№12 — Sheep share dividend

Some time last spring, I stumbled upon an article on innovative ways to eat more ecologically conscious. One of the things mentioned in the article was a sheep shareoffered by a organic farm somewhere in the farthest corner of the Burgenland in Austria. Even though I was not entirely sure what that is, I was immediately interested, so I “invested” 60 Euro in one “share” from Biohof Elpons.

“Sheep share, what’s that?” you may ask. And you rightfully do. Similar to a normal share, you invest money upfront and get a dividend each year. So far so good. In this case, however, you do not get the dividend in Euro, but rather in lamb meat — 1.7kg of lamb meat per year for three years to be exact. Unlike regular shares, you do not own parts of the company and you do not get anything out of it after the three years of meat.

Let’s talk about financial reasoning first. To decide whether this was a sound financial investment, I use the widely-known NPV. At t(0) I have a negative cashflow of 60 Euros. For the cashflows at t(1) to t(3), I assume a price per kilogram of 21.90 Euros according to Fleisch24.at (which is not necessarily organic). Therefore, we have a positive cashflow of 37.23 Euros each year. For discounting those cashflows, I assume a discount rate of 20%. Yes, this is probably not really reflecting the risk and current market conditions correctly, but I couldn’t be bothered with doing more research. Doing the math on everthing, I calculate an NPV of 18.42 Euros and thus this investment totally made sense.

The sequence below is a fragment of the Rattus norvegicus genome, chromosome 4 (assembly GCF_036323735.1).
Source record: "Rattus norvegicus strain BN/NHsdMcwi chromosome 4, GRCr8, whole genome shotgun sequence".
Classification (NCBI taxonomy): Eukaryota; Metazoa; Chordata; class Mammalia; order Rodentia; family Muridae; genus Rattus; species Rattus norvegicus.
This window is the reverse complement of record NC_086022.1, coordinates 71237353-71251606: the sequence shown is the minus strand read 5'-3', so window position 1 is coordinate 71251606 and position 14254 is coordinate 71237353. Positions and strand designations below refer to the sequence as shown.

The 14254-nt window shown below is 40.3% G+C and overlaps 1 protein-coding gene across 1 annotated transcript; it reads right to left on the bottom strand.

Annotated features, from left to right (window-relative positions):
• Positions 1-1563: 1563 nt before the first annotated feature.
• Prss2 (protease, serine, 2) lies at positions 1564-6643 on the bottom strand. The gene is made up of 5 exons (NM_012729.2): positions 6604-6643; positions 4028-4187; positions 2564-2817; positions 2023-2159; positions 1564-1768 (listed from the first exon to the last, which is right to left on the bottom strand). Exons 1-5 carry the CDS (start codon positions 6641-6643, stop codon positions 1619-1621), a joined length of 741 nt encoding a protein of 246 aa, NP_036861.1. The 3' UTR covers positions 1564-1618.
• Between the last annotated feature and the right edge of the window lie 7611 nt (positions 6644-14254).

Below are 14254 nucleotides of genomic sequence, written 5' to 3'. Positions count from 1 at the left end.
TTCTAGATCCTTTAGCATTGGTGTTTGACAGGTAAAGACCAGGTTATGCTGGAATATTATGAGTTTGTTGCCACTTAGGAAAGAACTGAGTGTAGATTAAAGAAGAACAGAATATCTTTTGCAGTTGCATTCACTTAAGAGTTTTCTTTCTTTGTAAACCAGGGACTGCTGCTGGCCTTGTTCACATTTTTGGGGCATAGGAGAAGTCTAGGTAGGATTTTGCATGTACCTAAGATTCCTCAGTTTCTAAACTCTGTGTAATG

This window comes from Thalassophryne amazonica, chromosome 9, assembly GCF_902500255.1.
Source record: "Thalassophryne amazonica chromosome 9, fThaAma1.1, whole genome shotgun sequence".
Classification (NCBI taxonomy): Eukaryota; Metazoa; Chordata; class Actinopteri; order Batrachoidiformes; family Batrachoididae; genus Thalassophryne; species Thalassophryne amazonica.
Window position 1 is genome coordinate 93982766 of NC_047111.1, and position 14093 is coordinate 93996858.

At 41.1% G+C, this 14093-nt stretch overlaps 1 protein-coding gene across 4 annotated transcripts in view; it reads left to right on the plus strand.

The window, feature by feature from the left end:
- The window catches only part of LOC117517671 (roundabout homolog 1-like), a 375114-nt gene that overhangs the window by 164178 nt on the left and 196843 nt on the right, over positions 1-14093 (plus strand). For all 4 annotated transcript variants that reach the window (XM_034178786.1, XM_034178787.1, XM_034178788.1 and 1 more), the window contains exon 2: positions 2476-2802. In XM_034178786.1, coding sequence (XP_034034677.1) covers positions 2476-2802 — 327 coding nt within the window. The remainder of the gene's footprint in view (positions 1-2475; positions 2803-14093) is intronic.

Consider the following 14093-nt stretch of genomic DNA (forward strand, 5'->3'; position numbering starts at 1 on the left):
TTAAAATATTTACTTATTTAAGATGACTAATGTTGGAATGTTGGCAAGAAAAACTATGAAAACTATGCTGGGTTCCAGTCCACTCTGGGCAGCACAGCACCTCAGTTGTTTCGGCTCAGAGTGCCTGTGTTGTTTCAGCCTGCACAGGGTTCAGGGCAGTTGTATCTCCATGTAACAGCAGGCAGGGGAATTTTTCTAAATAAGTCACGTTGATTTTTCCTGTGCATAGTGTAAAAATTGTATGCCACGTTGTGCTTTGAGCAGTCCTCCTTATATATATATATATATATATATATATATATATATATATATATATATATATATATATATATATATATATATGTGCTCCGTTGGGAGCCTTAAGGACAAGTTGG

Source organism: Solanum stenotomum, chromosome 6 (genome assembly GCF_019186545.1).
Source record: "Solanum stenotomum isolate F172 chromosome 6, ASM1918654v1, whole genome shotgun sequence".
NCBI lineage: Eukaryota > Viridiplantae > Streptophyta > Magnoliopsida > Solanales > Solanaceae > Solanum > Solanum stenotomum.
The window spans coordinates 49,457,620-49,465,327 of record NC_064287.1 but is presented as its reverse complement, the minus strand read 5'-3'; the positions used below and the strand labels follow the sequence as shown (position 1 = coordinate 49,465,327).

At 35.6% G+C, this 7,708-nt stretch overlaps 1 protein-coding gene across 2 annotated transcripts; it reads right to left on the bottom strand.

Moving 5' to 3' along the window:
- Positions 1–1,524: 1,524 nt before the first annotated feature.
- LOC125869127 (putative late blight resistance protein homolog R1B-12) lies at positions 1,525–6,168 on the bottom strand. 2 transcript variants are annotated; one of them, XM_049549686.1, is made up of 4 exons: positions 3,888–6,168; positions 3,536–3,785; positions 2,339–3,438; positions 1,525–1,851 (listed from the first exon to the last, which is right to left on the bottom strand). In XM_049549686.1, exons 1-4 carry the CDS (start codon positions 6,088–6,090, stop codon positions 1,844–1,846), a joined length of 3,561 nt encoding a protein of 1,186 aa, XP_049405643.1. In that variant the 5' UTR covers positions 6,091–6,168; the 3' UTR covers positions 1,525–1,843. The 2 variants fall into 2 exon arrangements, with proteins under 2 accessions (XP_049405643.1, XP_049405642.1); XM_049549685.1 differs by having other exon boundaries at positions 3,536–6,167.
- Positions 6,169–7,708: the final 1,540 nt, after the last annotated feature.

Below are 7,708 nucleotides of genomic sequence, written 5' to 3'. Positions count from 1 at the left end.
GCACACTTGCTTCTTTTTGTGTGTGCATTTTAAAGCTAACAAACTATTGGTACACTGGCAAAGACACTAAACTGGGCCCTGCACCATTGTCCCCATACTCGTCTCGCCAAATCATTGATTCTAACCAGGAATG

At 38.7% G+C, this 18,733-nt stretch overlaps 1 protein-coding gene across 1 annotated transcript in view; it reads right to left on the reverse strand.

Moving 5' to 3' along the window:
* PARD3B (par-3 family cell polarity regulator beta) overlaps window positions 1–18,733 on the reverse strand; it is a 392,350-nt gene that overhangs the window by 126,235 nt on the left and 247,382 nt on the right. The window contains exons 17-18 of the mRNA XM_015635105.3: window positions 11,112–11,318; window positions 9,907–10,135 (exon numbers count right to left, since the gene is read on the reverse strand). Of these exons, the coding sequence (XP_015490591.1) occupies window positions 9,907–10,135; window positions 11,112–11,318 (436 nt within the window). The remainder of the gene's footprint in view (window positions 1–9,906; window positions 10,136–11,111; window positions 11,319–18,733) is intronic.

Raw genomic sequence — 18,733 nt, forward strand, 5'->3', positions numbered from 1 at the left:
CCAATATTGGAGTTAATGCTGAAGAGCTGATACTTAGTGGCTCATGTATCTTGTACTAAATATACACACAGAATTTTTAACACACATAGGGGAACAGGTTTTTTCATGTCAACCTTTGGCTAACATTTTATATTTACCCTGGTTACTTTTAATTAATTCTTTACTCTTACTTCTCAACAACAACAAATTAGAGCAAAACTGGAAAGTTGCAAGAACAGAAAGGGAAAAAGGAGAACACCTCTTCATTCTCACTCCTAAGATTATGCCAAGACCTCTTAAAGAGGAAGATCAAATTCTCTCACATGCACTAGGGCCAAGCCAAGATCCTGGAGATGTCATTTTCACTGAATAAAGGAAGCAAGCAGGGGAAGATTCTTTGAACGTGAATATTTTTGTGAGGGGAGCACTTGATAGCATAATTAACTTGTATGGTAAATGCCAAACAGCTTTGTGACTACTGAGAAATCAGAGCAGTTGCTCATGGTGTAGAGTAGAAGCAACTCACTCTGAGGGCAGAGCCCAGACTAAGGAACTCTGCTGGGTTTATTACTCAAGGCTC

Apart the financial perspecitve, there is also an ecological perspective. Consuming meat is probably not the best for the planet, especially if it is not done sustainable. I am not advocating for everybody to turn vegan, but I do think it is good to think about where food comes from and under what conditions it is produced, especially with animal-based products. I cannot even imagine under which conditions pork or chicken at 5 Euros per kilo is produced. Yet, people (and that definitely includes me) often decided solely based on price.

I can definitely recommend this for yourself or as a present for someone who cares about food. In case you are not a big fan of lamb, there are other, similar concepts like “crowdbutching” for (organic) beef, (organic) pork and geese in the Germany. Unfortunately, I have not tried those yet. In case you are wondering, I used a large part of my first dividend for a “Spanish lamb with sherry, honey & peppers” this weekend — it was pretty good.

Click here to see my list of past experiences and ideas what to do next. If you have a suggestion for future new experiences, feel free to comment or drop me a message.